COX VOX: Architecture’s Role in Affordable Housing with Paul Focic
Satisfactory housing is a basic human need. Not only a place for shelter and safety – a home can help create a sense of identity.
When adequate housing is unavailable or unaffordable, quality of life can be jeopardised, with consequences spanning poor health to increased crime (Friedman 2010). In 2017, The Australian Productivity Commission identified the efficiency of cities, including access to housing, as one of the most important productivity and welfare policy issues facing Australia.
In Brisbane alone, house prices have seen a steep increase of about 299 per cent in real terms since 1986, with this figure primarily driven by the cost of land as opposed to the quality of housing.
So, what can architecture do to help?
Paul Focic is a Senior Associate of COX Architecture. Throughout his career, Paul has worked across master planning, multi-residential, university, commercial, cultural and public infrastructure projects. Paul has a passion for housing and the issue of affordability. He is currently delivering a key social housing demonstration project for the QLD government as a result of being one of the selected winners of the Density and Diversity Done Well competition.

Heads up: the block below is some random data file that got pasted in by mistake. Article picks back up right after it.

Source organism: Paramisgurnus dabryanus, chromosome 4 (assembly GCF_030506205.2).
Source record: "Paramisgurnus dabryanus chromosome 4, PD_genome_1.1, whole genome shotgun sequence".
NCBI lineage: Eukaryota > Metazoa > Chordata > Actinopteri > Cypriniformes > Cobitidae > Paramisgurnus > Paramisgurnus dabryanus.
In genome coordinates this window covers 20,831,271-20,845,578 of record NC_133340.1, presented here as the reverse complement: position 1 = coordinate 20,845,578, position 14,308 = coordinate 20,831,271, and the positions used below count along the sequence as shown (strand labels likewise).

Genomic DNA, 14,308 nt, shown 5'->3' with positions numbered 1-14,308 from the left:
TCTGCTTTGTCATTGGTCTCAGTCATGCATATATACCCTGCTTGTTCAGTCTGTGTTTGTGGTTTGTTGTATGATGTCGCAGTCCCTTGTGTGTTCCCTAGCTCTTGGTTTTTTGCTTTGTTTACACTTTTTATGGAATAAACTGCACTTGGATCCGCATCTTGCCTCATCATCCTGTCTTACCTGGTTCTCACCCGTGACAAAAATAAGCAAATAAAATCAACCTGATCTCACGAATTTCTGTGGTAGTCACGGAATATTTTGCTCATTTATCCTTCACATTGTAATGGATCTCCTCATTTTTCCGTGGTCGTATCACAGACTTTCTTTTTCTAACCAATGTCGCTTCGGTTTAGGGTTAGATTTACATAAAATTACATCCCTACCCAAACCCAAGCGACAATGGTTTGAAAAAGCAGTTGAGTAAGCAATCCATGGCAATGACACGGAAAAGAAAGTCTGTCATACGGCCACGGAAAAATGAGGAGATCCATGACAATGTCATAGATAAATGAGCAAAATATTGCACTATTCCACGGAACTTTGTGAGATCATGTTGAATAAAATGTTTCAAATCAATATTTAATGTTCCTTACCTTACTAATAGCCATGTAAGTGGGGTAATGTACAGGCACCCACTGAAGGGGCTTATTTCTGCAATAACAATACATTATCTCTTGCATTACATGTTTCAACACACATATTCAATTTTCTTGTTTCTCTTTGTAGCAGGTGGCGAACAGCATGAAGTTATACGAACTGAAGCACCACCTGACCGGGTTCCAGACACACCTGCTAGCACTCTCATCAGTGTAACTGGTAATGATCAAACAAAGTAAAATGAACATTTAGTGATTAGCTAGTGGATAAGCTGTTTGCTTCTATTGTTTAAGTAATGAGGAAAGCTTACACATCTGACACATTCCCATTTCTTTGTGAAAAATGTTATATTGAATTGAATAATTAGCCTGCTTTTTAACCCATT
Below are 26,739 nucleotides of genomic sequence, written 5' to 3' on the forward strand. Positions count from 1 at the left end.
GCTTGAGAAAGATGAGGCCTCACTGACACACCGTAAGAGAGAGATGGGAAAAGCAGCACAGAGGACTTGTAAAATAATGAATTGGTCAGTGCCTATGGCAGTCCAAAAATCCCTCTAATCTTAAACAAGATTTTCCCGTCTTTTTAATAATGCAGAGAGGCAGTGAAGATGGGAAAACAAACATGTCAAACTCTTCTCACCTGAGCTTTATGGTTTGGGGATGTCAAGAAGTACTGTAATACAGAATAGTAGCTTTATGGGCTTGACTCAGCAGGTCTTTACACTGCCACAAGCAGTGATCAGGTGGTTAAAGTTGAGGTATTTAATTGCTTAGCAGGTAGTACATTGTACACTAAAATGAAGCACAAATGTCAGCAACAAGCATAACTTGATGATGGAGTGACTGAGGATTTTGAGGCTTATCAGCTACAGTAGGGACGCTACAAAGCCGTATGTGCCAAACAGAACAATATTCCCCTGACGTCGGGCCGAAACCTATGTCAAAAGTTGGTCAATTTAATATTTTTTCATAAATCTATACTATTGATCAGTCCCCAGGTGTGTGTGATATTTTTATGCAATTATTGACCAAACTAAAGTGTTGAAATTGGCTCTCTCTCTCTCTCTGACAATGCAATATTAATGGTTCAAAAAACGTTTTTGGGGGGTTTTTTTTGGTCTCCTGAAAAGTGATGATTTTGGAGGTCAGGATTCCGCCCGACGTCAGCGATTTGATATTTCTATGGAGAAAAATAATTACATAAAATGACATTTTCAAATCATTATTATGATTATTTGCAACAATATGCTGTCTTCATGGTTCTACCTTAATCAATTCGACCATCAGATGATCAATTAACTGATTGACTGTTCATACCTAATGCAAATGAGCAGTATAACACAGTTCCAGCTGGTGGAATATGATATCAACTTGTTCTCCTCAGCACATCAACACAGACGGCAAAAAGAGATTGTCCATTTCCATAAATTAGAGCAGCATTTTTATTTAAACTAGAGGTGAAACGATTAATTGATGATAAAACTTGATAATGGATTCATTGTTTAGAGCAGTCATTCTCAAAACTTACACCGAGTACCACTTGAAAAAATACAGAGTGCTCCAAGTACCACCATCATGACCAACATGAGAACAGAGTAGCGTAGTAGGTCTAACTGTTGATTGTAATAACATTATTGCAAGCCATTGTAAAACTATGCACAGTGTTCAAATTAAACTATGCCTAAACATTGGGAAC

Recently, Paul partook in a panel discussion for Brisbane Open House, discussing affordable housing in Queensland with Government Architect Malcolm Middleton, Anna Gorman and Surroundings Community.
To continue the important conversation, we asked Paul what architecture can do to help make housing more affordable for Australians.
What is the role of architecture and design in making housing more affordable?
Housing affordability is a multi-faceted issue that requires a national approach whereby government policy, funding, industry and designers of the built environment needs further alignment to tackle the issue head on.
The architecture and design communities have an important part to play in making housing more affordable as our training and ability to solve complex and competing demands is fundamental to our DNA. Architecture has the capacity to make housing more affordable through the adoption of smart and efficient planning – build better with less. Embracing new construction methods, technologies and pre-fabrication also can contribute to affordability. The design and development of alternative housing models is key along with the architect’s role in public advocacy. Creating more awareness of the issue and the means through which it can be addressed all contribute to making housing affordable.
Could you give us an example of good affordable housing?